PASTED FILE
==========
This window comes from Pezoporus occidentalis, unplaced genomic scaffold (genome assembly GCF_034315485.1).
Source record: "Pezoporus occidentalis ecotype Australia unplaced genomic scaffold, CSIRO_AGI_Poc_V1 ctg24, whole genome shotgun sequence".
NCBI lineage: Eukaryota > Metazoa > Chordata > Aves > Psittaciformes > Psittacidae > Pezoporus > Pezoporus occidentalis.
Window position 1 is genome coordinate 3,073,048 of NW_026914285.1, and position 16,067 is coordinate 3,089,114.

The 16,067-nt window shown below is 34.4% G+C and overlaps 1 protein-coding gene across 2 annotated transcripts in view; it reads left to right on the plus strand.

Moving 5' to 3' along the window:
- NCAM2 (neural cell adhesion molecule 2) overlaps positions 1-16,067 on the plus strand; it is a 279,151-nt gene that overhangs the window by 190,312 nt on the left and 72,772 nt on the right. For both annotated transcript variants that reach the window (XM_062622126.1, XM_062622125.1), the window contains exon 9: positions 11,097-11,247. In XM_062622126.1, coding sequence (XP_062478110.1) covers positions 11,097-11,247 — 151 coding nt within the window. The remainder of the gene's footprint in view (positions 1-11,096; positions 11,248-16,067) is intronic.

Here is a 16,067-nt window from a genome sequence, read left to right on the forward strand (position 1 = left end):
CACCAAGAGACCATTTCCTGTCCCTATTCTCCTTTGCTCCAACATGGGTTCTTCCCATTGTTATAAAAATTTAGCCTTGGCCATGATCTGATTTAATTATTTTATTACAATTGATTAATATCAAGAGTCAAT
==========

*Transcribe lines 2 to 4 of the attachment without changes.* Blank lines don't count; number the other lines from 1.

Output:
Source record: "Pezoporus occidentalis ecotype Australia unplaced genomic scaffold, CSIRO_AGI_Poc_V1 ctg24, whole genome shotgun sequence".
NCBI lineage: Eukaryota > Metazoa > Chordata > Aves > Psittaciformes > Psittacidae > Pezoporus > Pezoporus occidentalis.
Window position 1 is genome coordinate 3,073,048 of NW_026914285.1, and position 16,067 is coordinate 3,089,114.